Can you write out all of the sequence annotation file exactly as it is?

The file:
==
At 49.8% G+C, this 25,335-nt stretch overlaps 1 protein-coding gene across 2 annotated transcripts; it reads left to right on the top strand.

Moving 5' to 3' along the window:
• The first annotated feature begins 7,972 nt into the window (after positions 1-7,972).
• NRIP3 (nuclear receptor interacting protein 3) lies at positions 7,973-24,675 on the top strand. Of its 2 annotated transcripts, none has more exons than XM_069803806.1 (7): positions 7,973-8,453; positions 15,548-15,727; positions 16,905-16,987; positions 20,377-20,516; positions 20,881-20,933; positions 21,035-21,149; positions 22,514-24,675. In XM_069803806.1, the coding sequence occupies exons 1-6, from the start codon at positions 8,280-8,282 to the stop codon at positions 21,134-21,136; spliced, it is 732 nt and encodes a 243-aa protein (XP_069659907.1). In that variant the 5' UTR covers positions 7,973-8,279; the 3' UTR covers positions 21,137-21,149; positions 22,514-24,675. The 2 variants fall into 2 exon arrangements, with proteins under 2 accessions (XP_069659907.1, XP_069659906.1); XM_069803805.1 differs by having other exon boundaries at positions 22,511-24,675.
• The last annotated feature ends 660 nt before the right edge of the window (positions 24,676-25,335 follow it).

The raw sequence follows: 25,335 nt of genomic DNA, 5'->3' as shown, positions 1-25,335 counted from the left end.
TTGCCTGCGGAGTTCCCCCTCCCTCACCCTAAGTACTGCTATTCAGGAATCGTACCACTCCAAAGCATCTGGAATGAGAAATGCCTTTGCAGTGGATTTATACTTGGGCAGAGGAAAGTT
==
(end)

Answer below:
At 49.8% G+C, this 25,335-nt stretch overlaps 1 protein-coding gene across 2 annotated transcripts; it reads left to right on the top strand.

Moving 5' to 3' along the window:
• The first annotated feature begins 7,972 nt into the window (after positions 1-7,972).
• NRIP3 (nuclear receptor interacting protein 3) lies at positions 7,973-24,675 on the top strand. Of its 2 annotated transcripts, none has more exons than XM_069803806.1 (7): positions 7,973-8,453; positions 15,548-15,727; positions 16,905-16,987; positions 20,377-20,516; positions 20,881-20,933; positions 21,035-21,149; positions 22,514-24,675. In XM_069803806.1, the coding sequence occupies exons 1-6, from the start codon at positions 8,280-8,282 to the stop codon at positions 21,134-21,136; spliced, it is 732 nt and encodes a 243-aa protein (XP_069659907.1). In that variant the 5' UTR covers positions 7,973-8,279; the 3' UTR covers positions 21,137-21,149; positions 22,514-24,675. The 2 variants fall into 2 exon arrangements, with proteins under 2 accessions (XP_069659907.1, XP_069659906.1); XM_069803805.1 differs by having other exon boundaries at positions 22,511-24,675.
• The last annotated feature ends 660 nt before the right edge of the window (positions 24,676-25,335 follow it).

The raw sequence follows: 25,335 nt of genomic DNA, 5'->3' as shown, positions 1-25,335 counted from the left end.
TTGCCTGCGGAGTTCCCCCTCCCTCACCCTAAGTACTGCTATTCAGGAATCGTACCACTCCAAAGCATCTGGAATGAGAAATGCCTTTGCAGTGGATTTATACTTGGGCAGAGGAAAGTT